Although these resolutions deal specifically with matters concerning same‐sex relationships and persons living within them, I want to remind you of the words of the Archbishop of Canterbury in his paper following our 2006 General Convention (“The Challenge and Hope of Being an Anglican Today”):
“And, to make clear something that can get very much obscured in the rhetoric about 'inclusion', this is not and should never be a question about the contribution of gay and lesbian people as such to the Church of God and its ministry, about the dignity and value of gay and lesbian people. Instead it is a question, agonisingly difficult for many, as to what kinds of behaviour a Church that seeks to be loyal to the Bible can bless, and what kinds of behaviour it must warn against ‐ and so it is a question about how we make decisions corporately with other Christians, looking together for the mind of Christ as we share the study of the Scriptures.”
There are many gay and lesbian members of our congregations. Some long for the day when the Church will recognize and bless their relationships. Others among them do not. Add to these a number of people who are considering whether they can even remain in The Episcopal Church any longer. Ministry in these circumstances can be agonizing indeed. The churches of the Diocese of Dallas will, I trust, continue to be a place where all are welcome. We all kneel on level ground before the cross of Christ.
But the larger question is what it means for “the Church” to make these decisions: is it right or good, or even possible, for a congregation, a diocese, or even a province of the Universal Church to make its own way and claim to give “the Church’s blessing” – or God’s? Discerning the mind of Christ surely must mean doing this together. The Christian faith is something we receive, not legislate. Our own Book of Common Prayer recognizes that “the bond and covenant of marriage was established by God in creation, and our Lord Jesus Christ adorned this manner of life by his presence and first miracle at a wedding in Cana of Galilee. And Holy Scripture commends it to be honored by all people.” (BCP, p. 423)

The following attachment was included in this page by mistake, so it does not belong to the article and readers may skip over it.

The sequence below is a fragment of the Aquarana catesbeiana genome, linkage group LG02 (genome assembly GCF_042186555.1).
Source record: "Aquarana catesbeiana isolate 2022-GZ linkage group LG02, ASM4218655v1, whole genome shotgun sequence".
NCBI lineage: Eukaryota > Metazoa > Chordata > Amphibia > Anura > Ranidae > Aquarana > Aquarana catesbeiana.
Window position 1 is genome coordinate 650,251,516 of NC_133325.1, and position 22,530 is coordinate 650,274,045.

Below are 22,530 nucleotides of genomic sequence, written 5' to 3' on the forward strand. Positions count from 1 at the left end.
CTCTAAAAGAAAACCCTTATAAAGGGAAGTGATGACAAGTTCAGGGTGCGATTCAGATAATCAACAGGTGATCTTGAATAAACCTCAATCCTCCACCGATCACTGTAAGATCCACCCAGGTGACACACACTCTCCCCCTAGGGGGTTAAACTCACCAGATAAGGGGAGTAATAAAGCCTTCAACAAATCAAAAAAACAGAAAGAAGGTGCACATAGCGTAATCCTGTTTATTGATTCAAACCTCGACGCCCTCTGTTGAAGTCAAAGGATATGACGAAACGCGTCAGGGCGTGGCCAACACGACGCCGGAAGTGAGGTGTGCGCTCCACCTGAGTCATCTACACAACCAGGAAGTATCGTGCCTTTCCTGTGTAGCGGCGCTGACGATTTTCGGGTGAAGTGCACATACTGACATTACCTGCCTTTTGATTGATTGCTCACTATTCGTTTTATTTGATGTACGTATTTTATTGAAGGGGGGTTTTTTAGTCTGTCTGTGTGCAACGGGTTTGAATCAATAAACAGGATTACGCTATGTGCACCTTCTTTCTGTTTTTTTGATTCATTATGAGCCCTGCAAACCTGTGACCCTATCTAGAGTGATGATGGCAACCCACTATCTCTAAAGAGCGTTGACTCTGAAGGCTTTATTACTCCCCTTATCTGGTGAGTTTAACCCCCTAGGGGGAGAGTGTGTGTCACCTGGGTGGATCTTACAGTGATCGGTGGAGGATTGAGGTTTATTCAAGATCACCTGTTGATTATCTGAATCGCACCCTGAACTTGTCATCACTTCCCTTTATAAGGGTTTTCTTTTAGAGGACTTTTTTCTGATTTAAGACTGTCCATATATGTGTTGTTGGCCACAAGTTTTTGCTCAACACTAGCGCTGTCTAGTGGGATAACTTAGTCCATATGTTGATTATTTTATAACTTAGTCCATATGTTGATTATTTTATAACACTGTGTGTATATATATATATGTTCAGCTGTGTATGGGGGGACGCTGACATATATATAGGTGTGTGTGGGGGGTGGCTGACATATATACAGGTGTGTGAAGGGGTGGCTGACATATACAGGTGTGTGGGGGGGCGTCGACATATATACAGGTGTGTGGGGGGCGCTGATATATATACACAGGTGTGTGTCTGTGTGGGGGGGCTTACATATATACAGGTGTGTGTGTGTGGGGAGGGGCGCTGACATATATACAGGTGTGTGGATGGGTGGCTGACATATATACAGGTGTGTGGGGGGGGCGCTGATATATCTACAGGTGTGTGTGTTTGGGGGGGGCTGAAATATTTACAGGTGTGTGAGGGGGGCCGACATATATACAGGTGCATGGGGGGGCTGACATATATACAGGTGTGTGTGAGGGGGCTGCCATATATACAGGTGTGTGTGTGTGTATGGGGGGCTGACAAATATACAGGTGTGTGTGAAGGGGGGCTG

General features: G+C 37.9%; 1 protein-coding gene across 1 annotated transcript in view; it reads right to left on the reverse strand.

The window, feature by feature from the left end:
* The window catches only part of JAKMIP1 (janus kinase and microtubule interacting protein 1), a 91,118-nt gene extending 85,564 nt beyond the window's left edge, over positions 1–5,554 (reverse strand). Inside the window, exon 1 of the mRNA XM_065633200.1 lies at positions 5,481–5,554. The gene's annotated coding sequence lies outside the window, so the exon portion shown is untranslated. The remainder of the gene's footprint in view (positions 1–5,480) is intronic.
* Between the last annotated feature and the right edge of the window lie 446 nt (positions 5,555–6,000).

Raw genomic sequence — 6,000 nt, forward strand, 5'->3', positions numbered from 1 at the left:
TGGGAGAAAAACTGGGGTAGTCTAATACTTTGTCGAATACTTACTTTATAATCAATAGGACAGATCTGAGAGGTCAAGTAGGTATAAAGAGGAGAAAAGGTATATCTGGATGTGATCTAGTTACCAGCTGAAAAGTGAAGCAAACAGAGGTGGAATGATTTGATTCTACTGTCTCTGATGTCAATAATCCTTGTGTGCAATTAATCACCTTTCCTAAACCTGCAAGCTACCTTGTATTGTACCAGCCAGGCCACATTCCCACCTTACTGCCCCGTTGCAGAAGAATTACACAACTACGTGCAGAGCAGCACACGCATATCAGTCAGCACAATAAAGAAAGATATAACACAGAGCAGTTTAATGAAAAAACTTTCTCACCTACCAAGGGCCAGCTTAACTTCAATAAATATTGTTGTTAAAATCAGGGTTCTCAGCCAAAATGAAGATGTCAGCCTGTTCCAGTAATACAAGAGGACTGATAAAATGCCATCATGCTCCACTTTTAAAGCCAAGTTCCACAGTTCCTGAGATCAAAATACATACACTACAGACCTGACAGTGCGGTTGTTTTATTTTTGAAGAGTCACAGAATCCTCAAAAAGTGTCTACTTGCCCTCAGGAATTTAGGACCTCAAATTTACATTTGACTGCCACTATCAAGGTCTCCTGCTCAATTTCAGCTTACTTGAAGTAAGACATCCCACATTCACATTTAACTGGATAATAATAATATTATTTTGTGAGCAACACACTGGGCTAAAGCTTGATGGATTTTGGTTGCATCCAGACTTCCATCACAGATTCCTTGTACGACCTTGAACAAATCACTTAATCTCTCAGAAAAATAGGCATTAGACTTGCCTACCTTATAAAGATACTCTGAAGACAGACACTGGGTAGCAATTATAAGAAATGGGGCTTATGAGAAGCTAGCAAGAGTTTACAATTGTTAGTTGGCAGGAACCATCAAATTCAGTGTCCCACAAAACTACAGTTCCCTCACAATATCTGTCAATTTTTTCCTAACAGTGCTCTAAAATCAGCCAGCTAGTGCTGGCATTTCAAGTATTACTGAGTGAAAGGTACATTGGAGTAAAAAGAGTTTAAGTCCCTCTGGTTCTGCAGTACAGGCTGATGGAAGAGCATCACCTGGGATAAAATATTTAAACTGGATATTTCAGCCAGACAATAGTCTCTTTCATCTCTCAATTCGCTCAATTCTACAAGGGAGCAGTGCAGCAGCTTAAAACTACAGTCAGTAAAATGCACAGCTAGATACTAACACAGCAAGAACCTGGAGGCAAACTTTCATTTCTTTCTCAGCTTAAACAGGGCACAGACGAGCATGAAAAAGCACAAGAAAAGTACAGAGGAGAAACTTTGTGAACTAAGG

In the meantime, we need to be clear about where “we are” as a Diocese:
• The Diocese of Dallas will continue to hold up and proclaim the apostles’ teaching that is the ground of Christian fellowship, and the foundational promise of our Baptismal vows.
• We will continue to stand with the larger Church in affirming the primacy of Scripture, the sanctity of marriage and the call to holiness of life.
• We will not consent to the election of a bishop living in a same‐sex relationship, and we will not allow the blessings of same‐sex relationships in this diocese.
• We will continue to proclaim the Gospel of Jesus Christ, engage in mission at home and abroad, plant new congregations and make disciples of our Lord.
These commitments are in keeping with the historic teaching of the Holy Scriptures as held by the vast majority of the Anglican Communion, and, for that matter, the Church throughout the centuries.
I mentioned earlier a third significant resolution passed by the General Convention. Resolution D020 “invites” the dioceses and congregations of the Episcopal Church to study the proposed Anglican Covenant and “to consider the Anglican Covenant proposed draft as a document to inform their understanding of and commitment to our common life in the Anglican Communion.” I commend this study to our churches and I intend to give a prominent place at our Diocesan Convention in October to such a consideration.
Bishop Lambert and I will be conferring with the Standing Committee and the Clergy of this Diocese on these matters. In the meantime, please know that we will continue to stand with the larger Communion and the historic Church in upholding the apostolic faith and fellowship.
It is imperative that we as a Diocese commit ourselves to one another and work together for the building up of God’s kingdom. At no time in the life of this Church has it been so critical for the community to stand together to carry the message of the Good News of Christ to a broken world. We cannot live in isolation from one another but must find ways to work with and support one another in our common mission and ministry. Now is not the time to “run for cover” but to step out in the name of Jesus Christ and continue to worship, work and witness for the glory of God.